The head of the powerful clubs lobby in New South Wales has been sacked after accusing the premier, Dominic Perrottet, of pushing gambling reform because of his “conservative Catholic gut”.
The ClubsNSW board met and voted to fire the chief executive, Josh Landis, on Tuesday, after calls were made for his resignation by the opposition leader, Chris Minns, and independent MP Alex Greenwich.
It also came after Landis released an unreserved apology and contacted Perrottet directly to express his regret over the comments, which were published in the Sydney Morning Herald.
“I would like to take this opportunity to unreservedly apologise publicly for any offence caused,” he said, insisting the comments were not a premeditated attack.
Four hours later, Landis was out of the job.
“ClubsNSW has met today to discuss the comments made by chief executive Josh Landis yesterday,” a ClubsNSW spokesperson said.
“After careful consideration, the board has made the decision to end Mr Landis’ employment with ClubsNSW with immediate effect.”
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Just moments before, Minns told 2GB he did not believe Landis could continue in his role “given the charged atmosphere”.
“They’ve got to think about the future of clubs,” he said.
He said there was no place for “that kind of sectarian and discriminatory language” in NSW politics.
Before the sacking, Perrottet said Landis’s comments were “offensive” to all people of faith.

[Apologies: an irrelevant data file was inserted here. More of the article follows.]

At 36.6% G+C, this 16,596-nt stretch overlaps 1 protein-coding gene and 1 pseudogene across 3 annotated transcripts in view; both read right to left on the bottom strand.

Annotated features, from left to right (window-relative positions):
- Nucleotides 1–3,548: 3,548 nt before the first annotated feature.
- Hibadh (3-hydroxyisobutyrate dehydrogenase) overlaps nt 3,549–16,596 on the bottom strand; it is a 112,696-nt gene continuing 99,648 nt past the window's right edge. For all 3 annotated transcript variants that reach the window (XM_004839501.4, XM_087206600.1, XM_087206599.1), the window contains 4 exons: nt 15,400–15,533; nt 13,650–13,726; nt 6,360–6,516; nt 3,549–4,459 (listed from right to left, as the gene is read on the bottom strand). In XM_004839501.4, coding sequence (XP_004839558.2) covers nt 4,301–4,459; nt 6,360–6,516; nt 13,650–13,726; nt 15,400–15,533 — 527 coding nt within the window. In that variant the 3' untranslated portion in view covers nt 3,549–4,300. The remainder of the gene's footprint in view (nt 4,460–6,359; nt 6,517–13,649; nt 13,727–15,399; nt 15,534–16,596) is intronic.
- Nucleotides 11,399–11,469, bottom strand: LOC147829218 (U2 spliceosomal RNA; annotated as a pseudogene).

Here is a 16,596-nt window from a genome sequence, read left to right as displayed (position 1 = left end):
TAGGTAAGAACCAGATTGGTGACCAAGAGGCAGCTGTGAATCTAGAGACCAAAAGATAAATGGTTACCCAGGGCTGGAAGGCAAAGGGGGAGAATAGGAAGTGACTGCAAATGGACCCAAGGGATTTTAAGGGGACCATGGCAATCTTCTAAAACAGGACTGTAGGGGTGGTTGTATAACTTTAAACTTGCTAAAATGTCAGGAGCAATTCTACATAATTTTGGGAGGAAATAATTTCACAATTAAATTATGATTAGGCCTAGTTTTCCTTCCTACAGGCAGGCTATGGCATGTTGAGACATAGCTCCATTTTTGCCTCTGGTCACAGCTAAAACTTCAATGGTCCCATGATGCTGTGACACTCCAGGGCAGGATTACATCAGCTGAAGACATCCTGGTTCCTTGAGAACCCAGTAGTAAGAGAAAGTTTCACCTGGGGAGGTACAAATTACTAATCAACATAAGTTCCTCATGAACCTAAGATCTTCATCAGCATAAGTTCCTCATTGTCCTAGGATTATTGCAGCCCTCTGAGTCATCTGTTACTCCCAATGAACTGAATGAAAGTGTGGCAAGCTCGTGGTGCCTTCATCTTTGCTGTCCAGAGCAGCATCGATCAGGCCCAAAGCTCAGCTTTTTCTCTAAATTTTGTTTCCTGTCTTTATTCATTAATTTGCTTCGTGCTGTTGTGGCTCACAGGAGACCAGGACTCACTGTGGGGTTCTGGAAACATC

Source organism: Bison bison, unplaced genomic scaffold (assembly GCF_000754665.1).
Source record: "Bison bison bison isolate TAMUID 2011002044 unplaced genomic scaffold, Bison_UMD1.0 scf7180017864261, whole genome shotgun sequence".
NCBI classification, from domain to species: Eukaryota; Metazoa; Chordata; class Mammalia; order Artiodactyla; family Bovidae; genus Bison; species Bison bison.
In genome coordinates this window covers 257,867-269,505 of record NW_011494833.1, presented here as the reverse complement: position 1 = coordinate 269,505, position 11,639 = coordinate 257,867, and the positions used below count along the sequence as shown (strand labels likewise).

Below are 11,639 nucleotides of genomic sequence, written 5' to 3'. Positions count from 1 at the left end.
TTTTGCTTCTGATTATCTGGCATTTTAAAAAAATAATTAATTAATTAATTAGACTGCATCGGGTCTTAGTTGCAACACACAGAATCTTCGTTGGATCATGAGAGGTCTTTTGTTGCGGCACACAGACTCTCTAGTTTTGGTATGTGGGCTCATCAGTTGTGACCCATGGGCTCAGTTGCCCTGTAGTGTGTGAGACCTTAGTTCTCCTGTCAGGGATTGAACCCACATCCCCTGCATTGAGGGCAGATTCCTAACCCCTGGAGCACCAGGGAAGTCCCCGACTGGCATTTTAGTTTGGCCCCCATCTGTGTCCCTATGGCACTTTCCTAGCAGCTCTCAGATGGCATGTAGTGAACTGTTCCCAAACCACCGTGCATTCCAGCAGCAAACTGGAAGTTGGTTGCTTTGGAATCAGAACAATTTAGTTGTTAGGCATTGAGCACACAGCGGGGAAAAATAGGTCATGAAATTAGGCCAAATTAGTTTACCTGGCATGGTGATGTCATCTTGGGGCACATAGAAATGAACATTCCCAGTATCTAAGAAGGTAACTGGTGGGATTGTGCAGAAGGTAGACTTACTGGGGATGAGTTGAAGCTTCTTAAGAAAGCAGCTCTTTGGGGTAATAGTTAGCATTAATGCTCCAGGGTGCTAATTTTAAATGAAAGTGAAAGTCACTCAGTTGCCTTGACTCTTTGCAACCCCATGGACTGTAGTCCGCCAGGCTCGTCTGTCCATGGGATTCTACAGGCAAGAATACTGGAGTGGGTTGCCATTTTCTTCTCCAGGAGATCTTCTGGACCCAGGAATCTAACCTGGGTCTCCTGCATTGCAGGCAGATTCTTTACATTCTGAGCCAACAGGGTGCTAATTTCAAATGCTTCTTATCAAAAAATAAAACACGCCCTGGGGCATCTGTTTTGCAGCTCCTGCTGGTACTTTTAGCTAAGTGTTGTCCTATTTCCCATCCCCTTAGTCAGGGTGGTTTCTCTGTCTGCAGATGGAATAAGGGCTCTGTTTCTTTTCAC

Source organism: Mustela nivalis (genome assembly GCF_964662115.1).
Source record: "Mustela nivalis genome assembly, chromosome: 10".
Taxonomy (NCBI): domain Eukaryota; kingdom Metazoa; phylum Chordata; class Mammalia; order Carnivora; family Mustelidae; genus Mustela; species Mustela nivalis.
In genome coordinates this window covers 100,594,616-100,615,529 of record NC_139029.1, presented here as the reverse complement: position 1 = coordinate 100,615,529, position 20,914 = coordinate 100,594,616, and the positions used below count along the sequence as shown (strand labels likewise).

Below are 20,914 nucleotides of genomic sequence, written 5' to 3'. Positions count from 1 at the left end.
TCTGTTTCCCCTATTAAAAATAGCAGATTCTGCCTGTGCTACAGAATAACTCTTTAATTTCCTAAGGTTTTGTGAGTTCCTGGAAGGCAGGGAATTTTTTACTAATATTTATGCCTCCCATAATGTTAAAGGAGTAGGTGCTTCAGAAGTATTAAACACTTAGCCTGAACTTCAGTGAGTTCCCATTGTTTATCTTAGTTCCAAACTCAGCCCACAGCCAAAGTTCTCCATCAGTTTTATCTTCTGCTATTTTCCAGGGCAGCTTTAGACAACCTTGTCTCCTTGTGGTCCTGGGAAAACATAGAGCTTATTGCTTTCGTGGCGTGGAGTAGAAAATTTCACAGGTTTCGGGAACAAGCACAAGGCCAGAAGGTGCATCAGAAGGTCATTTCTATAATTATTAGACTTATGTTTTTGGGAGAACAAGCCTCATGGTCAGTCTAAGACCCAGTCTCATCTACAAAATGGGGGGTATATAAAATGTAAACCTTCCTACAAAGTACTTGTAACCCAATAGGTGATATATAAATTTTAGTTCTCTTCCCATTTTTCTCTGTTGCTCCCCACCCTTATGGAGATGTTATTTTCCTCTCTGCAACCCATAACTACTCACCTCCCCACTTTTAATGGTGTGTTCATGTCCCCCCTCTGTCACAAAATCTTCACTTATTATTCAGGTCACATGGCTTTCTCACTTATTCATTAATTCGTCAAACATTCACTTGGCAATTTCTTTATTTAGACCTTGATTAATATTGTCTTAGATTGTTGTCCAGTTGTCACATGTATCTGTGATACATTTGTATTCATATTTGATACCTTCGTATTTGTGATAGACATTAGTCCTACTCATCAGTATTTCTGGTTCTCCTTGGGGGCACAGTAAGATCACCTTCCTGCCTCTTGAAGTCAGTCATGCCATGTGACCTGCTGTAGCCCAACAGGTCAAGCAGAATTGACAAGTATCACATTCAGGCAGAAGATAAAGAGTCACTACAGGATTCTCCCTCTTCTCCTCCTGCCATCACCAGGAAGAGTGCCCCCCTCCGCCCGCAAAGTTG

“It is incredibly inappropriate and offensive to people of faith right across NSW,” he said.
“We live in a tolerant state, a tolerant country, and there is no place for comments like that in a modern Australia.”
Greenwich said the ClubsNSW Board made the right decision.
“I now look forward to meaningful engagement with clubs across NSW on cashless gaming technology without threats and targeted campaigns designed to intimidate MPs.”
Landis made the comments amid a battle over gambling reform in NSW, and less than two months before the state election.
ClubsNSW on Monday released a new code of conduct for venues that Landis said would serve as sufficient reforms for the sector as he continued to fight against the introduction of mandatory cashless gaming cards.
The plan was dismissed by experts and gambling reform advocates as doing too little and doing so too late.
Before the firing, Greenwich said it was “untenable” for Landis to continue in the role.
The state’s multiculturalism minister, Mark Coure, said the comments were “a childish attempt to direct attention away from a major social issue in NSW”.
The government plans to introduce a mandatory cashless gaming scheme but has not yet released its plan that Perrottet says will form part of the Coalition’s long-awaited response to the crime commission report that found widespread laundering through machines.
Labor has promised to cut the number of machines and introduce a cashless gaming trial on 500 of the state’s 90,000 machines.